[3] Josh Barro, “Here’s Why Stealing Cars Went Out of Fashion,” NYT, 11 August 2014.


First, it is worth pointing out that Michael Brown robbed a store shortly before the encounter with Darren Wilson. Brown shoved the much smaller store employee who tried to get in his way. Soon afterward, he shoved the door of the police car shut when Officer Darren Wilson tried to exit. Then he struggled with Wilson. Was Brown, in fact, a “gentle giant”? Or did he have a history—written or unwritten—of violent encounters? If Brown was the “gentle giant” alleged by friends and family, what brought on this fit of physical aggression on the day he died? What put him over the edge into serious anger on his last day?   I haven’t seen any reporting that addresses these questions. Based on the little I have read about Michael Brown, he appears to have been an unpleasant person. This is not a capital crime.[1]

Second, I think that Darren Wilson succumbed to rage during his encounter with Michael Brown. I myself succumbed to rage one time. During a prolonged argument, someone did something that put me over the edge psychologically. During this episode, I was “outside myself” in some sense. Unthinking. Acting—I guess—on some deep impulse. Not feeling pain, and with time slowing down. That’s evidence for a huge adrenalin dump. At the last moment, God saved me from beating the other person to death.[2] So, that’s the basis for my thinking about this particular aspect of the case. The whole thing took place in a very compressed span of time” 90 seconds. What critical things happened? Brown shoved the door closed on Wilson when he was trying to exit the vehicle. Wilson grabbed Brown around the neck through the window. They struggled. Wilson at least believed that Brown had reached for his weapon, so he drew and fired within the car. Brown broke off and moved away. Wilson exited the vehicle, fired at Brown, and ordered Brown to stop. Brown turned to face him, then approached Wilson. It isn’t clear to me what happened after that. In any case, Wilson then shot Brown a bunch of times. The last one went into the top of Brown’s head while he was lying on the ground. A fatal wound, even if the other ones were not, fired after Brown posed absolutely no threat. To me, this is evidence that Wilson had lost control of himself. He revved through most of his mag, firing a total of twelve rounds. Racism and Rage aren’t the same thing.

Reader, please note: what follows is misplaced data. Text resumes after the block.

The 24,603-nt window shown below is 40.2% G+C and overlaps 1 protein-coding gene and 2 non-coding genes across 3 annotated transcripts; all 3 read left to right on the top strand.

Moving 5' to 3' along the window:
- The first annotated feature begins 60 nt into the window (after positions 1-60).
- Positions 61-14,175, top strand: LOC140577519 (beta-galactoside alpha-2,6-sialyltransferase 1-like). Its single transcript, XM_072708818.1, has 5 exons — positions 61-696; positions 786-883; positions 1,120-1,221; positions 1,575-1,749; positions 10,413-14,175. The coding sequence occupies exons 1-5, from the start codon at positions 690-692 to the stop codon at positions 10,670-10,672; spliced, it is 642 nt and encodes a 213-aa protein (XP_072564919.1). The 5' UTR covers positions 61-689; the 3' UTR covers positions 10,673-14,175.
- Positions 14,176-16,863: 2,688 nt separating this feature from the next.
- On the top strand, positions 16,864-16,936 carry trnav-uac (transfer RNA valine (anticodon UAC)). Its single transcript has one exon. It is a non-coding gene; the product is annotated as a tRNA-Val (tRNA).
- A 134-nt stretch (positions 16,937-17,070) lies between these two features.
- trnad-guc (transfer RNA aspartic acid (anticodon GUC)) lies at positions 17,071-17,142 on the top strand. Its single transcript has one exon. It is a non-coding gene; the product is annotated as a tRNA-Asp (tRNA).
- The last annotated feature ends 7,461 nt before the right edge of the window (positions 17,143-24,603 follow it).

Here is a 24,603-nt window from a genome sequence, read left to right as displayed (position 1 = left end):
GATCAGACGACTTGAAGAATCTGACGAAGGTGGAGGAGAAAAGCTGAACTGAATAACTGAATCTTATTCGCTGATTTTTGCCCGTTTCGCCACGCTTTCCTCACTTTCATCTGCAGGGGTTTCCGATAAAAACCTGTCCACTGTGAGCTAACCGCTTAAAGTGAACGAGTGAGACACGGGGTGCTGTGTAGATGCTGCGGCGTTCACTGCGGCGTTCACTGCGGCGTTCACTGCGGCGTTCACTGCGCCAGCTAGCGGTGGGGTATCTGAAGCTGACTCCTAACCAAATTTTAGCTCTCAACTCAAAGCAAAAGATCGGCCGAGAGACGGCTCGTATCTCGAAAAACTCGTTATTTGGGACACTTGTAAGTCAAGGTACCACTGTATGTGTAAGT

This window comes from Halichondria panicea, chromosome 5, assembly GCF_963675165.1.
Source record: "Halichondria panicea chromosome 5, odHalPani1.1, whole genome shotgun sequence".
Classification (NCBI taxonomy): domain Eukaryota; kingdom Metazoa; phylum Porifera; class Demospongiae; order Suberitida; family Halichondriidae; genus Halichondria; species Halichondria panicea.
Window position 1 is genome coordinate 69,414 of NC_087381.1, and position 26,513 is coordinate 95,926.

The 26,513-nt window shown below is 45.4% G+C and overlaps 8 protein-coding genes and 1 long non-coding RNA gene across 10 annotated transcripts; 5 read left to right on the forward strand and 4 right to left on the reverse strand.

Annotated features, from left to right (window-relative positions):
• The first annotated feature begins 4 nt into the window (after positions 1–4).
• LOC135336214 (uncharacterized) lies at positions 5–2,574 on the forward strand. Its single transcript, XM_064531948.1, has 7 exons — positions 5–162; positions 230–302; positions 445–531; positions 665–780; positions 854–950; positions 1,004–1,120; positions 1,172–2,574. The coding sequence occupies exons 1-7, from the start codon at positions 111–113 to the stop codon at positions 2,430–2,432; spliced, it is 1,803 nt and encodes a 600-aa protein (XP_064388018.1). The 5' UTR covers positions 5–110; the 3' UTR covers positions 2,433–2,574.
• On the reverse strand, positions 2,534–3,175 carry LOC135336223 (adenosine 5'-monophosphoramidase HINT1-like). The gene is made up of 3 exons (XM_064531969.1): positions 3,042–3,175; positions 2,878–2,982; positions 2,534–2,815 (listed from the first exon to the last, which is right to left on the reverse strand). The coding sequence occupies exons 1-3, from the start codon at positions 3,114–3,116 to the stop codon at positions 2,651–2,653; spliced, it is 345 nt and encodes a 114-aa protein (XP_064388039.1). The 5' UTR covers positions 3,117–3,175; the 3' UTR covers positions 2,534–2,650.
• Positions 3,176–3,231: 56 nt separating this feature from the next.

Third, I think that District Attorney Robert McCulloch chose an unusual path for the grand jury, one that was unlikely to result in an indictment of Darren Wilson. In Anglo-American law, a trial is a confrontational procedure in which both the prosecution and the defense seek to structure the evidence to generate conflicting interpretations of that evidence. A decision emerges from the confrontation of the interpretations.   The jury must find for guilt or for innocence unanimously. Otherwise, you get a mistrial and a go-around. However, District Attorney Robert McCulloch short-circuited that procedure. Dumping all the information available in the case in an unstructured mass into the lap of the grand jury, with no one to provide an alternative explanation, and then letting them sort it out for themselves is a ludicrous procedure. If he had wanted to find out what happened, then he would have actively sought an indictment. New York judge Sol Wachtler once said that if a prosecutor wants to, he can get a grand jury to indict a ham sandwich. Apparently, Darren Wilson isn’t a ham sandwich.

[1] At least, I hope that it isn’t for my own sake.

[2] Afterward, I felt dirty, and empty, and afraid—not of the Law, but of my newly-revealed, previously-unknown self. If I had killed the other person, then I would have been guilty under the law of some form of homicide. I imagine—and I hope with all my heart—that I would have been racked with guilt and felt deep remorse. Perhaps Darren Wilson feels these things. The circumstances for feeling remorse or expressing regret are not favorable.